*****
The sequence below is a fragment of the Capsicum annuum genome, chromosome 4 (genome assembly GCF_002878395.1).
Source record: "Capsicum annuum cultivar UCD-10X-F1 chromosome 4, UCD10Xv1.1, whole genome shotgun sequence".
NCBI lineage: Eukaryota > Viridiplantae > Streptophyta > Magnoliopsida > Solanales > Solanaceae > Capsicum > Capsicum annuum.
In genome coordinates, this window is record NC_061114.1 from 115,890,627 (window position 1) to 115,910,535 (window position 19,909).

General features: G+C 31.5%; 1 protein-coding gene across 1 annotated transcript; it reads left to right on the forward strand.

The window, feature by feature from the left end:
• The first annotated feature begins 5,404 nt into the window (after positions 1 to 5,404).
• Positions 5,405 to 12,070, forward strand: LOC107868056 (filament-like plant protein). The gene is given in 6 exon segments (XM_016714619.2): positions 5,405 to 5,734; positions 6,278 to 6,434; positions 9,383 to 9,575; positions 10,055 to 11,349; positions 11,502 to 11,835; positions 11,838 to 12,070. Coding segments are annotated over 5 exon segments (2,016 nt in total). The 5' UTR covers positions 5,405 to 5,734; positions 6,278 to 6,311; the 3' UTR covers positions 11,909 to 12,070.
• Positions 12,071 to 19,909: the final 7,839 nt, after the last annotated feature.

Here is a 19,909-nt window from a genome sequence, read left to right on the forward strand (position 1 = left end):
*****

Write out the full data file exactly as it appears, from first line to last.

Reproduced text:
The sequence below is a fragment of the Capsicum annuum genome, chromosome 4 (genome assembly GCF_002878395.1).
Source record: "Capsicum annuum cultivar UCD-10X-F1 chromosome 4, UCD10Xv1.1, whole genome shotgun sequence".
NCBI lineage: Eukaryota > Viridiplantae > Streptophyta > Magnoliopsida > Solanales > Solanaceae > Capsicum > Capsicum annuum.
In genome coordinates, this window is record NC_061114.1 from 115,890,627 (window position 1) to 115,910,535 (window position 19,909).

General features: G+C 31.5%; 1 protein-coding gene across 1 annotated transcript; it reads left to right on the forward strand.

The window, feature by feature from the left end:
• The first annotated feature begins 5,404 nt into the window (after positions 1 to 5,404).
• Positions 5,405 to 12,070, forward strand: LOC107868056 (filament-like plant protein). The gene is given in 6 exon segments (XM_016714619.2): positions 5,405 to 5,734; positions 6,278 to 6,434; positions 9,383 to 9,575; positions 10,055 to 11,349; positions 11,502 to 11,835; positions 11,838 to 12,070. Coding segments are annotated over 5 exon segments (2,016 nt in total). The 5' UTR covers positions 5,405 to 5,734; positions 6,278 to 6,311; the 3' UTR covers positions 11,909 to 12,070.
• Positions 12,071 to 19,909: the final 7,839 nt, after the last annotated feature.

Here is a 19,909-nt window from a genome sequence, read left to right on the forward strand (position 1 = left end):